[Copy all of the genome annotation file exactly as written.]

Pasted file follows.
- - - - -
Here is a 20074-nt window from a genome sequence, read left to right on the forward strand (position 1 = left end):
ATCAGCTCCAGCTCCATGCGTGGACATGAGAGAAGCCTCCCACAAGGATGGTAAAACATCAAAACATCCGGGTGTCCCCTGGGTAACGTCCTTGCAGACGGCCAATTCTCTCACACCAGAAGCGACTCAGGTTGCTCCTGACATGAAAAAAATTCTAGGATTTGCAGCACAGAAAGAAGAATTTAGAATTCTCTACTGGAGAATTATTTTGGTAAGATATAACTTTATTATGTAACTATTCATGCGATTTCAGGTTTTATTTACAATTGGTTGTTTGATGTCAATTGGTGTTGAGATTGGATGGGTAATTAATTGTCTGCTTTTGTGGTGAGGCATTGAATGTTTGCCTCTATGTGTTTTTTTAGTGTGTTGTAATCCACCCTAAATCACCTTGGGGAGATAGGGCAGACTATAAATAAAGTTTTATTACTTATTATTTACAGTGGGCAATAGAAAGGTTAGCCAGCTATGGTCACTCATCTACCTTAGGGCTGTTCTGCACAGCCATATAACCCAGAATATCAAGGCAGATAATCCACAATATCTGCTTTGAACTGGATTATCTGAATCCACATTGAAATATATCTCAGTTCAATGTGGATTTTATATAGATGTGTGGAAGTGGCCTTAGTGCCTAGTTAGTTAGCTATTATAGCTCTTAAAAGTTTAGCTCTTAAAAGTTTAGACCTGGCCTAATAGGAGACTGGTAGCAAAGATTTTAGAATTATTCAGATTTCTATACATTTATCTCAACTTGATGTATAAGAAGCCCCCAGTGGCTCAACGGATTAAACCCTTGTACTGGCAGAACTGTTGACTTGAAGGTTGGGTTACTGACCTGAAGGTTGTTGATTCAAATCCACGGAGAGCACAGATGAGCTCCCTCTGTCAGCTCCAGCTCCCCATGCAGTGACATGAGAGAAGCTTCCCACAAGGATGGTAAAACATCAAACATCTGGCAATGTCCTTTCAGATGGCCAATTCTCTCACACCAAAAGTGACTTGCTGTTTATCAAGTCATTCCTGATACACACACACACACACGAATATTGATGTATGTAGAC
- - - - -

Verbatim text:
Here is a 20074-nt window from a genome sequence, read left to right on the forward strand (position 1 = left end):
ATCAGCTCCAGCTCCATGCGTGGACATGAGAGAAGCCTCCCACAAGGATGGTAAAACATCAAAACATCCGGGTGTCCCCTGGGTAACGTCCTTGCAGACGGCCAATTCTCTCACACCAGAAGCGACTCAGGTTGCTCCTGACATGAAAAAAATTCTAGGATTTGCAGCACAGAAAGAAGAATTTAGAATTCTCTACTGGAGAATTATTTTGGTAAGATATAACTTTATTATGTAACTATTCATGCGATTTCAGGTTTTATTTACAATTGGTTGTTTGATGTCAATTGGTGTTGAGATTGGATGGGTAATTAATTGTCTGCTTTTGTGGTGAGGCATTGAATGTTTGCCTCTATGTGTTTTTTTAGTGTGTTGTAATCCACCCTAAATCACCTTGGGGAGATAGGGCAGACTATAAATAAAGTTTTATTACTTATTATTTACAGTGGGCAATAGAAAGGTTAGCCAGCTATGGTCACTCATCTACCTTAGGGCTGTTCTGCACAGCCATATAACCCAGAATATCAAGGCAGATAATCCACAATATCTGCTTTGAACTGGATTATCTGAATCCACATTGAAATATATCTCAGTTCAATGTGGATTTTATATAGATGTGTGGAAGTGGCCTTAGTGCCTAGTTAGTTAGCTATTATAGCTCTTAAAAGTTTAGCTCTTAAAAGTTTAGACCTGGCCTAATAGGAGACTGGTAGCAAAGATTTTAGAATTATTCAGATTTCTATACATTTATCTCAACTTGATGTATAAGAAGCCCCCAGTGGCTCAACGGATTAAACCCTTGTACTGGCAGAACTGTTGACTTGAAGGTTGGGTTACTGACCTGAAGGTTGTTGATTCAAATCCACGGAGAGCACAGATGAGCTCCCTCTGTCAGCTCCAGCTCCCCATGCAGTGACATGAGAGAAGCTTCCCACAAGGATGGTAAAACATCAAACATCTGGCAATGTCCTTTCAGATGGCCAATTCTCTCACACCAAAAGTGACTTGCTGTTTATCAAGTCATTCCTGATACACACACACACACACGAATATTGATGTATGTAGAC